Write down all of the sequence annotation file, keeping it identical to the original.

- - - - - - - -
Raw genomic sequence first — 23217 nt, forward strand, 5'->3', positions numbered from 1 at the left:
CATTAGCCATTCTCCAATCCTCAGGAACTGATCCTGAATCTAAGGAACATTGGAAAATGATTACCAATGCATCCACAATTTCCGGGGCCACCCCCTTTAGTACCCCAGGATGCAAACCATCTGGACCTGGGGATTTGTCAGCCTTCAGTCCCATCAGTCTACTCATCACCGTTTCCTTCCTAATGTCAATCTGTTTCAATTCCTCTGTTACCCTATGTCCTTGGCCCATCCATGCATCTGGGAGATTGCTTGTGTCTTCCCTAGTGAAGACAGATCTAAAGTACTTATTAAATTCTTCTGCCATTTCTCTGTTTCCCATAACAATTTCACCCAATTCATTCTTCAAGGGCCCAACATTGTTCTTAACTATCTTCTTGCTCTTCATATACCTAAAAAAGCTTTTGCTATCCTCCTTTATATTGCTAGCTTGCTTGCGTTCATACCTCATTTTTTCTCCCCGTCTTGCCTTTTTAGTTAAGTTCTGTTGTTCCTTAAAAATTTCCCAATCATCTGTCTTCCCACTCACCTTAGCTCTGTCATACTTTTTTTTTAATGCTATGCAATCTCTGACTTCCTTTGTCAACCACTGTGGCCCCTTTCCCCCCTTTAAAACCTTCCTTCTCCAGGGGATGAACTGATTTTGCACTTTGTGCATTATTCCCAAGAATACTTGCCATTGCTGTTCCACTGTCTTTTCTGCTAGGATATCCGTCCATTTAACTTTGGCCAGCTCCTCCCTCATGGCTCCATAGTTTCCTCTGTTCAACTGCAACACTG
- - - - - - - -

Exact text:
Raw genomic sequence first — 23217 nt, forward strand, 5'->3', positions numbered from 1 at the left:
CATTAGCCATTCTCCAATCCTCAGGAACTGATCCTGAATCTAAGGAACATTGGAAAATGATTACCAATGCATCCACAATTTCCGGGGCCACCCCCTTTAGTACCCCAGGATGCAAACCATCTGGACCTGGGGATTTGTCAGCCTTCAGTCCCATCAGTCTACTCATCACCGTTTCCTTCCTAATGTCAATCTGTTTCAATTCCTCTGTTACCCTATGTCCTTGGCCCATCCATGCATCTGGGAGATTGCTTGTGTCTTCCCTAGTGAAGACAGATCTAAAGTACTTATTAAATTCTTCTGCCATTTCTCTGTTTCCCATAACAATTTCACCCAATTCATTCTTCAAGGGCCCAACATTGTTCTTAACTATCTTCTTGCTCTTCATATACCTAAAAAAGCTTTTGCTATCCTCCTTTATATTGCTAGCTTGCTTGCGTTCATACCTCATTTTTTCTCCCCGTCTTGCCTTTTTAGTTAAGTTCTGTTGTTCCTTAAAAATTTCCCAATCATCTGTCTTCCCACTCACCTTAGCTCTGTCATACTTTTTTTTTAATGCTATGCAATCTCTGACTTCCTTTGTCAACCACTGTGGCCCCTTTCCCCCCTTTAAAACCTTCCTTCTCCAGGGGATGAACTGATTTTGCACTTTGTGCATTATTCCCAAGAATACTTGCCATTGCTGTTCCACTGTCTTTTCTGCTAGGATATCCGTCCATTTAACTTTGGCCAGCTCCTCCCTCATGGCTCCATAGTTTCCTCTGTTCAACTGCAACACTG